Wilson Morales: Nate Parker Outrage Doesn't Pass the Smell Test (Guest Column)

The editor-in-chief of BlackFilm.com and a past vice president of the African American Film Critics Association finds the timing of the Parker controversy more than a little fishy.
Aaron Davidson/WireImage; BlackFilm.com
Nate Parker, inset of Wilson Morales

As I read the recent coverage of Nate Parker and his legal troubles from 17 years ago, for which he was exonerated, I asked myself, “Why is this story coming out now?”

Parker's directorial debut, The Birth of a Nation, was first shown at Sundance (in January) and won the top two prizes. Bought by Fox Searchlight for a record amount, it’s been gearing up for its Oscar campaign, starting with the Toronto International Film Festival next month. Parker has given countless interviews to online sites, print publications and TV outlets. He and his Birth cast have appeared at several other festivals, showing clips and discussing the film. And yet not one writer, producer, editor or moderator brought up the subject of his rape trial until last week.

Why now?

Parker has been in the business for over a decade and has nearly 20 films to his credit, including three lead roles (Red Tails, Beyond the Lights and now The Birth of a Nation). No one asked him about his past before now, even though it’s been on his Wikipedia page for a long time. He never tried to have it removed or shied away from it.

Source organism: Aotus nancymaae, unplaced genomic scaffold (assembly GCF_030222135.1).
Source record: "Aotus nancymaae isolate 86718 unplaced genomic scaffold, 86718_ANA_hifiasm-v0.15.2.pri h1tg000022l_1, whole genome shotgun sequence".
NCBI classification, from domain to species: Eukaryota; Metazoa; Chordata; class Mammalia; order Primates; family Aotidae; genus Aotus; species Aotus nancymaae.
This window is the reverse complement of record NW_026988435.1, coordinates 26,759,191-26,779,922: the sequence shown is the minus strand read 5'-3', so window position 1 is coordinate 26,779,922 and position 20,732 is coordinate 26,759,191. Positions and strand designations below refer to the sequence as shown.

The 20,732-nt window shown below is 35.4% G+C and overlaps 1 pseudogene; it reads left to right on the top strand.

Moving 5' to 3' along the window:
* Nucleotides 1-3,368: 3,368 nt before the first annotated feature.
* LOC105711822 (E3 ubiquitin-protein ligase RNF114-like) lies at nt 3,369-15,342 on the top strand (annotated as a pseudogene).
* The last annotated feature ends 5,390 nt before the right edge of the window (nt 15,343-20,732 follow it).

Both Penske publications that ran the story last Friday, Deadline and Variety, stated that Parker wanted to address that period of his life. Was he asked about it or did he bring it up on his own? I wondered if the reporters had seen the film and a rape scene in it and felt that opened the door regarding his personal life. Or could it be that the studio wanted to get ahead of the story? Oscar films, or films gaining Oscar buzz, always come under the microscope. That’s expected. It’s politics. Usually, though, skeptics only come out swinging after the film has been released, not before.

The timing of this controversy seems questionable. It seems to me that whenever there’s a film of importance that centers around the history and, specifically, the mistreatment of African-Americans, the film and even those behind the camera are called into question. It happened with The Hurricane, which starred Denzel Washington; Ava DuVernay’s Selma; and Steve McQueen’s 12 Years a Slave, the only one that actually prevailed despite smear attempts, winning the best picture Oscar.

To be fair, other Oscar contenders also are heavily scrutinized, such as A Beautiful Mind, Lincoln, Zero Dark Thirty and The Wolf of Wall Street — but they came under fire after moviegoers already had the opportunity to see the film.

We’re still weeks away from the theatrical release of The Birth of a Nation, which is what Academy members supposedly will be judging when they fill out their Oscar ballots. There is little debate among those who already have seen it that it's special — it has a 96 percent rating on Rotten Tomatoes. I haven’t seen it yet myself, but plan to do so in Toronto. And, just like every other film I see, I will judge The Birth of a Nation by what’s on the screen.

Wilson Morales is the editor-in-chief of BlackFilm.com and a past vice president of the African American Film Critics Association.

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